Sarkozy sparks hopes and fears in Africa

8th May 2007, Comments 0 comments

DAKAR, May 7, 2007 (AFP) - The weekend election of right-winger Nicolas Sarkozy as the new president of France has raised fears in Africa because of his tough line on immigration.

DAKAR, May 7, 2007 (AFP) - The weekend election of right-winger Nicolas Sarkozy as the new president of France has raised fears in Africa because of his tough line on immigration.

But some on the continent also hope for a paradigm shift in ties with France's former colonies removed from the so-called "Francafrique" network of past French leaders who maintained relations with some dubious African leaders.

Sarkozy was the architect of France's tough immigration policy and as interior minister stepped up the expulsion of illegal immigrants, prompting sharp criticism from rights groups.

"When we heard the news of Sarkozy's election, we were scared, really scared," said Ousmane Diarra, head a support group for Malians expelled from France.

"This is the guy who, from the very start, has very severe laws on immigration which are detrimental to Malians and West Africans," said Diarra who a year ago launched an anti-Sarkozy campaign in Mali.

Sarkozy, son of a Hungarian aristocrat and the grandson of a Greek Jew, is the first French president of immigrant stock.

An advocate of a system of selective immigration, tailored to the needs of the French labour market, said in his victory speech on Sunday that he plans to head rapidly to Africa to "lay the foundations of a new immigration policy".

The independent daily Le Potentiel in the Democratic Republic of Congo (DRC) on Monday expressed concern about "Sarkozy's disease which sees Africans only as immigrants disrupting order in France (but) is unaware of what Africa brings to France".

"The election of Sarkozy has not stirred much enthusiasm in Africa," agreed Raddho, a human rights non-governmental organisation based in Dakar.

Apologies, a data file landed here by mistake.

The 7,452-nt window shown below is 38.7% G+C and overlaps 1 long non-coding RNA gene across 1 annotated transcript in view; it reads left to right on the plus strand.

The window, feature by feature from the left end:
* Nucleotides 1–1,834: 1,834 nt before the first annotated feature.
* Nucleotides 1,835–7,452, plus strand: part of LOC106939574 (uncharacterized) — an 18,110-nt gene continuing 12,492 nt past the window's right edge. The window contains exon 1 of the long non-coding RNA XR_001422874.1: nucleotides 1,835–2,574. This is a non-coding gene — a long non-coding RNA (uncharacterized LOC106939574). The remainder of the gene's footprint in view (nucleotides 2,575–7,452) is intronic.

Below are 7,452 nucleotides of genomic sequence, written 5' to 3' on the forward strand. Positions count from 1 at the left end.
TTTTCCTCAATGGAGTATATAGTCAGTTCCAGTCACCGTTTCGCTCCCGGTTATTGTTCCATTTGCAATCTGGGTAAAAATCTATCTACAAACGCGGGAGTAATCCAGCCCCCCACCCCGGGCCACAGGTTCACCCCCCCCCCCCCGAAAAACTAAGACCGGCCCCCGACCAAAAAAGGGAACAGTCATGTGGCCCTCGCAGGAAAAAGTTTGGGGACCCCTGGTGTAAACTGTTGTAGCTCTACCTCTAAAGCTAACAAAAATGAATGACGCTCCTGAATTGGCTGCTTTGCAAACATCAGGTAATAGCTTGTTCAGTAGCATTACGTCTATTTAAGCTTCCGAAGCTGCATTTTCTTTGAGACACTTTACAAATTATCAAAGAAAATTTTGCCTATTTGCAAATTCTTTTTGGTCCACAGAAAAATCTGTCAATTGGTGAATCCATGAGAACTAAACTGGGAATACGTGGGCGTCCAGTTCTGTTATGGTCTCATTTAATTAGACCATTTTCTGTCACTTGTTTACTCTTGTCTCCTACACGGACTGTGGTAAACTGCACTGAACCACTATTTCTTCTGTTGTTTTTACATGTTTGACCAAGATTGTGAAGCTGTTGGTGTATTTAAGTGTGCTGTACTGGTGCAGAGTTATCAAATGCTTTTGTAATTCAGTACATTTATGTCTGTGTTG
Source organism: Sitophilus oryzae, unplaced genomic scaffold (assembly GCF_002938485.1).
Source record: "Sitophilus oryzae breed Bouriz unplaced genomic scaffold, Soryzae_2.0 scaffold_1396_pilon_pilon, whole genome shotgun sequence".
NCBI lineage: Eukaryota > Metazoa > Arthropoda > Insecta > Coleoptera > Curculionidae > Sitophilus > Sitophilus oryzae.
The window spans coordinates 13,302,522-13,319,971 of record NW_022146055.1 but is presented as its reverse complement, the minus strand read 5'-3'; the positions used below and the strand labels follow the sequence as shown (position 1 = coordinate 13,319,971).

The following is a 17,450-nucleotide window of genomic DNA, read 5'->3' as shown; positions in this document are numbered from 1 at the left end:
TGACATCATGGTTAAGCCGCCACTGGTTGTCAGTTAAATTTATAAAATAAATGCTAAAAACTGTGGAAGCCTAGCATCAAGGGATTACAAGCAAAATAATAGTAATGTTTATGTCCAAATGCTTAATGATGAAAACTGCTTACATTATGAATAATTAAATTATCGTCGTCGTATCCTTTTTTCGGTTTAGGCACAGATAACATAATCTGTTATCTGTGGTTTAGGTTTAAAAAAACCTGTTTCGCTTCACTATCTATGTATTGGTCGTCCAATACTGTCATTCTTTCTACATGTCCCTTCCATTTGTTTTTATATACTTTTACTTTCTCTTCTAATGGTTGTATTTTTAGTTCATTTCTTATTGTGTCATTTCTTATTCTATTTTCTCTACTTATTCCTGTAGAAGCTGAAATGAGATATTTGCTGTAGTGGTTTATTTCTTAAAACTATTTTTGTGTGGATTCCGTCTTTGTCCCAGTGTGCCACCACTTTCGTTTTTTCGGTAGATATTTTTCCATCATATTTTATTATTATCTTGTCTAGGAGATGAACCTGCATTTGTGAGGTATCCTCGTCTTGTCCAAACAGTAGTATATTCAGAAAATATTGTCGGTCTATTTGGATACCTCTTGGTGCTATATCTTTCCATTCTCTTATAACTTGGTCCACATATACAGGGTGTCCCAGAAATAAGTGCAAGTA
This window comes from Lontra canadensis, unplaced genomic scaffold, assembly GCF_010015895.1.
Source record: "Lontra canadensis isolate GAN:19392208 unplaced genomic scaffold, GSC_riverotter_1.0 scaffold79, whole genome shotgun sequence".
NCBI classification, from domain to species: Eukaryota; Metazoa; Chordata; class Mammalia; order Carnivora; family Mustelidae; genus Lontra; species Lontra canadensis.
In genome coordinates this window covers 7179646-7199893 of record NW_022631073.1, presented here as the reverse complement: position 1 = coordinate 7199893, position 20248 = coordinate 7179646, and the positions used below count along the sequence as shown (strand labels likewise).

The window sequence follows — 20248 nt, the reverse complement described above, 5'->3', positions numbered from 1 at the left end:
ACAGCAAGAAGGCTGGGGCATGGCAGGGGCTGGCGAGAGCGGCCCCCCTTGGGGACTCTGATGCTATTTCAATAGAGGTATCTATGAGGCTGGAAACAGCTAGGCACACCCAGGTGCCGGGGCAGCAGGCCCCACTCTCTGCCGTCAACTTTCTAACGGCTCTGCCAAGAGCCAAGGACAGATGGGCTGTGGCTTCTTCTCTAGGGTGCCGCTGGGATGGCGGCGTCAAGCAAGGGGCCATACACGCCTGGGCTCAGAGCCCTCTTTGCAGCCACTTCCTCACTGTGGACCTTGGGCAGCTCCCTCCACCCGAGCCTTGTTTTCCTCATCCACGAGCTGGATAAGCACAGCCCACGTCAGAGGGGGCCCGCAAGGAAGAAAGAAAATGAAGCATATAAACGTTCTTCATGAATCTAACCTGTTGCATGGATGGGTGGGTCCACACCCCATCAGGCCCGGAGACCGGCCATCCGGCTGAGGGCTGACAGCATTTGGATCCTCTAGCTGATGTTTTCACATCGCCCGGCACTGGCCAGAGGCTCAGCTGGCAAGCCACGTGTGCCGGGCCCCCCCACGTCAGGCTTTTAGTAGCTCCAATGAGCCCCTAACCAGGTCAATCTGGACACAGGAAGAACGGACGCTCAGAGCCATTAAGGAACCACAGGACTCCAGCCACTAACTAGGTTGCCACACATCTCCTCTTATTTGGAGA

But for some, the election of a 52-year-old right-wing candidate also raises hope of new relations between France and Africa.

Sarkozy promised an overhaul of relations with France's former African colonies, tacitly criticising his predecessor's Jacques Chirac's "personal" ties with the leaders of questionable regimes.

"We count on him for the modernisation of relations between France and  African countries," said Ivory Coast's opposition leader and former Prime Minister Alassane Ouattara, Sarkozy's close ally.

Jean-Pierre Bemba, DRC's opposition leader and ex-vice president said he was delighted by Sarkozy's victory, which he said "heralds ... a rupture of a policy, France's policy on Africa, towards more democracy and good governance."

Nord-Sud, a newspaper close to Ivory Coast's opposition and new transitional prime minister Guillaume Soro, wants to believe that the support of France's "friends and buddies will no longer be systematic."

During a trip to Benin last year as interior minister, Sarkozy said France wanted "to build new relations" with Africa, and be "rid of scum of the past".

In South Africa, meanwhile, President Thabo Mbeki expressed hope that France would be a force for good in Africa.

"Given its historical links with the African continent, France will always be a valued interlocutor and partner in our efforts to build peace and stability, strengthen democratic governance and foster social and economic development in Africa," he said.


Copyright AFP

Subject: French news

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